"Aging is mathematically inevitable -- like, seriously inevitable. There's logically, theoretically, mathematically no way out," said Joanna Masel, professor of ecology and evolutionary biology and at the UA.
"As you age, most of your cells are ratcheting down and losing function, and they stop growing, as well," said Nelson, lead author of the study. "But some of your cells are growing like crazy. What we show is that this forms a double bind -- a catch-22. If you get rid of those poorly functioning, sluggish cells, then that allows cancer cells to proliferate, and if you get rid of, or slow down, those cancer cells, then that allows sluggish cells to accumulate. So you're stuck between allowing these sluggish cells to accumulate or allowing cancer cells to proliferate, and if you do one you can't do the other. You can't do them both at the same time." -- ScienceDaily title "It's mathematically impossible to beat aging, scientists say"
“"Current understanding of the *evolution of aging* leaves open the possibility that aging could be stopped if only science could figure out a way to make *selection between organisms* perfect. However, the solution isn't that simple, researchers have found. "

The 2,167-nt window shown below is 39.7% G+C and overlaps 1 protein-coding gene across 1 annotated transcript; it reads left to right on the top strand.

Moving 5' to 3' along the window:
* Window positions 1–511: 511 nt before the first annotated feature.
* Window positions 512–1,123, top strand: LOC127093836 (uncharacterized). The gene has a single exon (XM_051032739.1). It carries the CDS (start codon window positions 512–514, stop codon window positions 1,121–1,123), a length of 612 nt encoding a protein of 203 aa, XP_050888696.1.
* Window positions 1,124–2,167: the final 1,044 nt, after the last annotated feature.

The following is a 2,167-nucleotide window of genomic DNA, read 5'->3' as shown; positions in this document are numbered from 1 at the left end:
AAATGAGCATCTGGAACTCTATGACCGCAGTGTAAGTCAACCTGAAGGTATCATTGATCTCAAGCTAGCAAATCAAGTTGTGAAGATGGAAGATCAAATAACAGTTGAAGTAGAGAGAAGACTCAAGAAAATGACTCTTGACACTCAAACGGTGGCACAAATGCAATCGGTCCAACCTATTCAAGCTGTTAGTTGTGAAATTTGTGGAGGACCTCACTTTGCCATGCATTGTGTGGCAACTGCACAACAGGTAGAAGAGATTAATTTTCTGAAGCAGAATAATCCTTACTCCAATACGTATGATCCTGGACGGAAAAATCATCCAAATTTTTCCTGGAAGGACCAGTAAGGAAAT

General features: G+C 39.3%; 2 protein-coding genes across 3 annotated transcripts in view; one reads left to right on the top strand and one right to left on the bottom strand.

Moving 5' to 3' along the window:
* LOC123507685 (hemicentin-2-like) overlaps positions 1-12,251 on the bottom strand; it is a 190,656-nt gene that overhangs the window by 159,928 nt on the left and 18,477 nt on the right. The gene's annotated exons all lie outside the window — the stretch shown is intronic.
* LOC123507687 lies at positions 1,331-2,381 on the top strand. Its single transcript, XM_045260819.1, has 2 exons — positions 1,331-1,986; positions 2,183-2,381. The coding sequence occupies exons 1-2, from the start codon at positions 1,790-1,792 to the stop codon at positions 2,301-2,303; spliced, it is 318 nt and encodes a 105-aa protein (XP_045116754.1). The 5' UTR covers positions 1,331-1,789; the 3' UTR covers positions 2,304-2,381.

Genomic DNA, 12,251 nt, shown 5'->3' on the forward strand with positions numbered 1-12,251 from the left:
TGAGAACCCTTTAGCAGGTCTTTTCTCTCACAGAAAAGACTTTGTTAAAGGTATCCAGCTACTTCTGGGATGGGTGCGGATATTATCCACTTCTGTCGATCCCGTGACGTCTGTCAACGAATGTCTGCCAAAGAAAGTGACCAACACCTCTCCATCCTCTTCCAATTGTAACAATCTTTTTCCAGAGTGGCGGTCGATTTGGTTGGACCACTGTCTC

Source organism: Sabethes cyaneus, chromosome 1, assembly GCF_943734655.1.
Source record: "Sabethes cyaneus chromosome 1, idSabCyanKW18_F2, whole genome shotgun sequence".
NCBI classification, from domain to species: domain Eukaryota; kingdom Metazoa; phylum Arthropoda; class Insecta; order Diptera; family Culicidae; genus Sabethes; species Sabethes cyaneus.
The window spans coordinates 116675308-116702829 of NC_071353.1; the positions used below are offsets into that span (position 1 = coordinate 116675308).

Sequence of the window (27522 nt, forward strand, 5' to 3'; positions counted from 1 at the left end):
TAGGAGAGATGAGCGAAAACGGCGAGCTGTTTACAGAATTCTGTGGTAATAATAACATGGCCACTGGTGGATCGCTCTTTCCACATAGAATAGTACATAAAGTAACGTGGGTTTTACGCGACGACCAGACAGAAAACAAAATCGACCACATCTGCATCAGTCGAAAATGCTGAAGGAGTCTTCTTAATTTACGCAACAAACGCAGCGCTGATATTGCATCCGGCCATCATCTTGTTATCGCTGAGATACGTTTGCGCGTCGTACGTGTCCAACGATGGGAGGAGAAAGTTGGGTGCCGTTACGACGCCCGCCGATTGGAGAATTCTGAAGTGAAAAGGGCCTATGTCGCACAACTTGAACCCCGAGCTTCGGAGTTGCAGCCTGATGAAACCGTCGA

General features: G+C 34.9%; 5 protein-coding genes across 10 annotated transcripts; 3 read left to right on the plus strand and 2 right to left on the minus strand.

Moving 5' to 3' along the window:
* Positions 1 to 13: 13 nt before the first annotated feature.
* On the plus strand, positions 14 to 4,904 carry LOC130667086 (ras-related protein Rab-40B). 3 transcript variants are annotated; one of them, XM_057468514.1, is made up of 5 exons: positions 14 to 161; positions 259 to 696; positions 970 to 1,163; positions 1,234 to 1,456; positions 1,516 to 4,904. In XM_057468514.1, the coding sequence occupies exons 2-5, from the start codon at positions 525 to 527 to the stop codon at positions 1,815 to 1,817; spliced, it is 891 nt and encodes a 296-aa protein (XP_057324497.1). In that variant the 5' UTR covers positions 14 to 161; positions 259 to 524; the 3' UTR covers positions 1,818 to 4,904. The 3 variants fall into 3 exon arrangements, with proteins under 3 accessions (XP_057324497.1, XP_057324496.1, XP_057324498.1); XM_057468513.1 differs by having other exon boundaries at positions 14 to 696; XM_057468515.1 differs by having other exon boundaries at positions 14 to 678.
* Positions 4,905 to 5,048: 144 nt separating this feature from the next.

“You want to pick an issue where it both does some good on its own,” he says, “and at the same time helps draw awareness to a broader set
“people are not just information. That’s why I prefer cryonics to uploading. If cryonics works, you can still be the same person. If you were uploaded onto a computer and you had all your information represented, it's not clear whether that's genuine immortality or not.”
"We’d all like to live indefinitely. Research shows that people don’t want to take their lives or end their lives unless they’re suffering physical or emotional pain. And people think ‘I don’t want to live hundreds of years’ because they think of themselves as living as what today we think of as a 100-year old living a few hundred more years. And that’s not what we’re talking about. We’re talking about being able to overcome disease and aging. And aging really is a disease-like process.” “I want to live forever for the same reason I want to wake up tomorrow.”